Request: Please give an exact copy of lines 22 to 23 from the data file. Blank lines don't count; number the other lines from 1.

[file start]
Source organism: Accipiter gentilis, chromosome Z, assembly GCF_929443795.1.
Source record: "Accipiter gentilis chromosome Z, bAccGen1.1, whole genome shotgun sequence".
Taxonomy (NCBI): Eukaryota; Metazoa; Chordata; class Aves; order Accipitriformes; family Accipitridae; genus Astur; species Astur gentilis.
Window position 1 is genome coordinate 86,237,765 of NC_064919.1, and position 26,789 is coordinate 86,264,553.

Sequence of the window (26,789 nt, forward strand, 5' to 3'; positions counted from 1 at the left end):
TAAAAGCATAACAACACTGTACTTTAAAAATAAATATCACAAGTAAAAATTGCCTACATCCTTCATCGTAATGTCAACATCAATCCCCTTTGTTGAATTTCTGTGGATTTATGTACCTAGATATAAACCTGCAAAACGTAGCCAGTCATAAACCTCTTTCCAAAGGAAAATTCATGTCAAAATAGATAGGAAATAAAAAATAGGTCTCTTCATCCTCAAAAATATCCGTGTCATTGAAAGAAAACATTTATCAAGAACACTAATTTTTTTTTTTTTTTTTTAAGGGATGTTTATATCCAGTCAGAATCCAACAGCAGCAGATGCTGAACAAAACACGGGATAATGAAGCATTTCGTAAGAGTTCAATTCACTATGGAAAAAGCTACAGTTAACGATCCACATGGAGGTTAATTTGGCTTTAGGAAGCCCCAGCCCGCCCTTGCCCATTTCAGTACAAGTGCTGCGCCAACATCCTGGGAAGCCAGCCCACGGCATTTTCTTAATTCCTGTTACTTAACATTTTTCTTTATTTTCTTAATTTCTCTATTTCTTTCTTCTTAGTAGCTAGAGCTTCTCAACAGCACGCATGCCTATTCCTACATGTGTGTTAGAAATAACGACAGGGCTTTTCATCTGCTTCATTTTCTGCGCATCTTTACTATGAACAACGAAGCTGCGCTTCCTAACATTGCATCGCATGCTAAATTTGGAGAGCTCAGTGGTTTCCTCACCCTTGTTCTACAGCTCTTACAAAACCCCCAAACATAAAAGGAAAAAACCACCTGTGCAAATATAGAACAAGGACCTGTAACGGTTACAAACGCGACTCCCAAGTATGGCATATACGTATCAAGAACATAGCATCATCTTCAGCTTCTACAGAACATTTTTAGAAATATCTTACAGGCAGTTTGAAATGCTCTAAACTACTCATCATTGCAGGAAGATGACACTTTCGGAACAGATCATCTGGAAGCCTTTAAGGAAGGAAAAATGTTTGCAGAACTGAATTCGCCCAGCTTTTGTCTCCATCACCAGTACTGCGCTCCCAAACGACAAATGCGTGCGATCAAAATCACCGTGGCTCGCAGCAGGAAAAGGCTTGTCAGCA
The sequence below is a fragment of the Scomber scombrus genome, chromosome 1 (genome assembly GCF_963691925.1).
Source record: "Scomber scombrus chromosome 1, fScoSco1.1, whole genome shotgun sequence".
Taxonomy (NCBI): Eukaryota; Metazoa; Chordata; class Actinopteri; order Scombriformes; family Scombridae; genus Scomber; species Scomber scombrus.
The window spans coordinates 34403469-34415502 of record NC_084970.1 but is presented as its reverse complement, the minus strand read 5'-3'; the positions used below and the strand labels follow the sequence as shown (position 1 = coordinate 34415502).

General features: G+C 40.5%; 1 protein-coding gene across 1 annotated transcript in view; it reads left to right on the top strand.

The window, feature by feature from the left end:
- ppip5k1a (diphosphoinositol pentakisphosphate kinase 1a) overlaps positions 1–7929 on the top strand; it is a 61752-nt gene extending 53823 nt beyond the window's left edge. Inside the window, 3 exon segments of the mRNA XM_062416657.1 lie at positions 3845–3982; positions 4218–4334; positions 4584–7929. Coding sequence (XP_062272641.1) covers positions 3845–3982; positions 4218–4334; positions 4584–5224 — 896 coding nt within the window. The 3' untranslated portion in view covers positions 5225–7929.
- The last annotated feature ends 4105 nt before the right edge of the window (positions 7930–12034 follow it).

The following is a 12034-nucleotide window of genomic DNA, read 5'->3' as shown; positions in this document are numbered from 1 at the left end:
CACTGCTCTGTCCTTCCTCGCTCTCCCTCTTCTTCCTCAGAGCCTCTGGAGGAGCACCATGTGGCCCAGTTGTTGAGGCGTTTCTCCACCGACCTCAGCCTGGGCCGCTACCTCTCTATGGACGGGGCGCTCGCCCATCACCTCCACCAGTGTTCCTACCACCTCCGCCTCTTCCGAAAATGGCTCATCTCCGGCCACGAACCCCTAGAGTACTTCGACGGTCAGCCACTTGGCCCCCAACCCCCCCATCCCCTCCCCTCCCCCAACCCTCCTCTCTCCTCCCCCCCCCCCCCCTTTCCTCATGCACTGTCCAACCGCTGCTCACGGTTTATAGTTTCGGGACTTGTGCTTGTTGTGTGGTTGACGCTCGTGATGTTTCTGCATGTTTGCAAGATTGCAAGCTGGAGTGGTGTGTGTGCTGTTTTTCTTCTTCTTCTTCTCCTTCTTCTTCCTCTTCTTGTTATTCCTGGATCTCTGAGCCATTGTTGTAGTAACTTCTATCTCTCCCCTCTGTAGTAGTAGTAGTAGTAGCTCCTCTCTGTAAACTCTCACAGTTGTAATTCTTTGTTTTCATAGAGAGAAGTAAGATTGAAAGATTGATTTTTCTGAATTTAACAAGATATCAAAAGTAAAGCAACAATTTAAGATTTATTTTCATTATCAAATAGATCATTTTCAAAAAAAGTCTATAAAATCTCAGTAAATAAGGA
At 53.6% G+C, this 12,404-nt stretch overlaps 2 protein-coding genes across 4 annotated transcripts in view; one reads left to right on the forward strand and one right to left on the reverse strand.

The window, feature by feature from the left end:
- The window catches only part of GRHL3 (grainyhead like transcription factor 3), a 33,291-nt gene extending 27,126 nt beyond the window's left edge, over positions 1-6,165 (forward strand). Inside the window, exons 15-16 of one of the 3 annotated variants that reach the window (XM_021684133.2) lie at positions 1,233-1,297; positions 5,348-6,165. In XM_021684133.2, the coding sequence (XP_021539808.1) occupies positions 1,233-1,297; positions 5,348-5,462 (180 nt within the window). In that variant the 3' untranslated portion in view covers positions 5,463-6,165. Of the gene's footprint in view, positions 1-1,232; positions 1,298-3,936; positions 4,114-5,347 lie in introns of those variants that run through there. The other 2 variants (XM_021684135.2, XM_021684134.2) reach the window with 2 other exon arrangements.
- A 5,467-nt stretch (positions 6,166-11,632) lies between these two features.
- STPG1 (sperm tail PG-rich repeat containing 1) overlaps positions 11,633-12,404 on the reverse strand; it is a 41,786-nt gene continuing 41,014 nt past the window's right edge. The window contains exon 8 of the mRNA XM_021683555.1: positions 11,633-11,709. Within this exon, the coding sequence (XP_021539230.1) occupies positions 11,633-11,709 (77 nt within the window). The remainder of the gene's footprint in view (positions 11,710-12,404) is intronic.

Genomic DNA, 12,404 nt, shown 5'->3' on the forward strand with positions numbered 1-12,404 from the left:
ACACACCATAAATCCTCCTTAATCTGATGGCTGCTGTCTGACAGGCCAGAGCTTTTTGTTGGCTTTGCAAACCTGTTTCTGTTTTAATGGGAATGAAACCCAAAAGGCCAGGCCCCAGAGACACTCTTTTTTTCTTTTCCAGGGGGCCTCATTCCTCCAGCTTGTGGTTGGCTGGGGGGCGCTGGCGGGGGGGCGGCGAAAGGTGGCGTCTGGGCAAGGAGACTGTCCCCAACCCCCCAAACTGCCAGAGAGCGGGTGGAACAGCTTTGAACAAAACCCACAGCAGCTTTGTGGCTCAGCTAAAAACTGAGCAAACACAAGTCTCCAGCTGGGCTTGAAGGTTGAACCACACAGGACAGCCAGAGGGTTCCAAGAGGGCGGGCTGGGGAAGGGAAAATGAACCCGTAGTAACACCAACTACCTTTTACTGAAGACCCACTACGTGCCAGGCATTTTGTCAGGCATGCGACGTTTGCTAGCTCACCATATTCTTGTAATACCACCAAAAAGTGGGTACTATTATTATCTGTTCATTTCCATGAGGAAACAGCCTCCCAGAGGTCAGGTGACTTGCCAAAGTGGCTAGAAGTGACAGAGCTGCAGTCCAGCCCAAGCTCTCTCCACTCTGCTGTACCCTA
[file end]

Genomic DNA, 12,404 nt, shown 5'->3' on the forward strand with positions numbered 1-12,404 from the left:
ACACACCATAAATCCTCCTTAATCTGATGGCTGCTGTCTGACAGGCCAGAGCTTTTTGTTGGCTTTGCAAACCTGTTTCTGTTTTAATGGGAATGAAACCCAAAAGGCCAGGCCCCAGAGACACTCTTTTTTTCTTTTCCAGGGGGCCTCATTCCTCCAGCTTGTGGTTGGCTGGGGGGCGCTGGCGGGGGGGCGGCGAAAGGTGGCGTCTGGGCAAGGAGACTGTCCCCAACCCCCCAAACTGCCAGAGAGCGGGTGGAACAGCTTTGAACAAAACCCACAGCAGCTTTGTGGCTCAGCTAAAAACTGAGCAAACACAAGTCTCCAGCTGGGCTTGAAGGTTGAACCACACAGGACAGCCAGAGGGTTCCAAGAGGGCGGGCTGGGGAAGGGAAAATGAACCCGTAGTAACACCAACTACCTTTTACTGAAGACCCACTACGTGCCAGGCATTTTGTCAGGCATGCGACGTTTGCTAGCTCACCATATTCTTGTAATACCACCAAAAAGTGGGTACTATTATTATCTGTTCATTTCCATGAGGAAACAGCCTCCCAGAGGTCAGGTGACTTGCCAAAGTGGCTAGAAGTGACAGAGCTGCAGTCCAGCCCAAGCTCTCTCCACTCTGCTGTACCCTA